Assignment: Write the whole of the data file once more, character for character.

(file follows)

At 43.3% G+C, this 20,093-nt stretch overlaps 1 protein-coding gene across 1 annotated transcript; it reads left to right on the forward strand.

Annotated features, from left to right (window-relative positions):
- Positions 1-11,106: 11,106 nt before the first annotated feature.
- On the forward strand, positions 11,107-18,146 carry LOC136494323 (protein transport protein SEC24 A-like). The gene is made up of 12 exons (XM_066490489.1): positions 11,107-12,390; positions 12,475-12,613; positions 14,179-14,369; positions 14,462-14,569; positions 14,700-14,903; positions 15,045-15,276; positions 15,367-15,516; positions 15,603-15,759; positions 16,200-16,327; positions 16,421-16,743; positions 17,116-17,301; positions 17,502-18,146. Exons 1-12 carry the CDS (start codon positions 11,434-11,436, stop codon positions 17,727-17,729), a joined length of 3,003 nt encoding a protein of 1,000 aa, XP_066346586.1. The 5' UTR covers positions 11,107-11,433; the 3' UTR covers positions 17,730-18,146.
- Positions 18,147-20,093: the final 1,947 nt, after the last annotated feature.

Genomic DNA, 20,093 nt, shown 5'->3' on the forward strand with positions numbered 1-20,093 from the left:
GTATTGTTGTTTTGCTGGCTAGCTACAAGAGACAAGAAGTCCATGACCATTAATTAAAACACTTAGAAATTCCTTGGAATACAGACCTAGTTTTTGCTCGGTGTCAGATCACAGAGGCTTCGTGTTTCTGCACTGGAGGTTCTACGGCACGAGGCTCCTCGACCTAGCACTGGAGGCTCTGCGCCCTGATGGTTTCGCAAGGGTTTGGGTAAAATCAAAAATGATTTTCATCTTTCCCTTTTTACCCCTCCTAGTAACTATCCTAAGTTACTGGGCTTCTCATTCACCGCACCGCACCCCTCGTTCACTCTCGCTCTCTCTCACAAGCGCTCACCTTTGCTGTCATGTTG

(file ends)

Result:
At 43.3% G+C, this 20,093-nt stretch overlaps 1 protein-coding gene across 1 annotated transcript; it reads left to right on the forward strand.

Annotated features, from left to right (window-relative positions):
- Positions 1-11,106: 11,106 nt before the first annotated feature.
- On the forward strand, positions 11,107-18,146 carry LOC136494323 (protein transport protein SEC24 A-like). The gene is made up of 12 exons (XM_066490489.1): positions 11,107-12,390; positions 12,475-12,613; positions 14,179-14,369; positions 14,462-14,569; positions 14,700-14,903; positions 15,045-15,276; positions 15,367-15,516; positions 15,603-15,759; positions 16,200-16,327; positions 16,421-16,743; positions 17,116-17,301; positions 17,502-18,146. Exons 1-12 carry the CDS (start codon positions 11,434-11,436, stop codon positions 17,727-17,729), a joined length of 3,003 nt encoding a protein of 1,000 aa, XP_066346586.1. The 5' UTR covers positions 11,107-11,433; the 3' UTR covers positions 17,730-18,146.
- Positions 18,147-20,093: the final 1,947 nt, after the last annotated feature.

Genomic DNA, 20,093 nt, shown 5'->3' on the forward strand with positions numbered 1-20,093 from the left:
GTATTGTTGTTTTGCTGGCTAGCTACAAGAGACAAGAAGTCCATGACCATTAATTAAAACACTTAGAAATTCCTTGGAATACAGACCTAGTTTTTGCTCGGTGTCAGATCACAGAGGCTTCGTGTTTCTGCACTGGAGGTTCTACGGCACGAGGCTCCTCGACCTAGCACTGGAGGCTCTGCGCCCTGATGGTTTCGCAAGGGTTTGGGTAAAATCAAAAATGATTTTCATCTTTCCCTTTTTACCCCTCCTAGTAACTATCCTAAGTTACTGGGCTTCTCATTCACCGCACCGCACCCCTCGTTCACTCTCGCTCTCTCTCACAAGCGCTCACCTTTGCTGTCATGTTG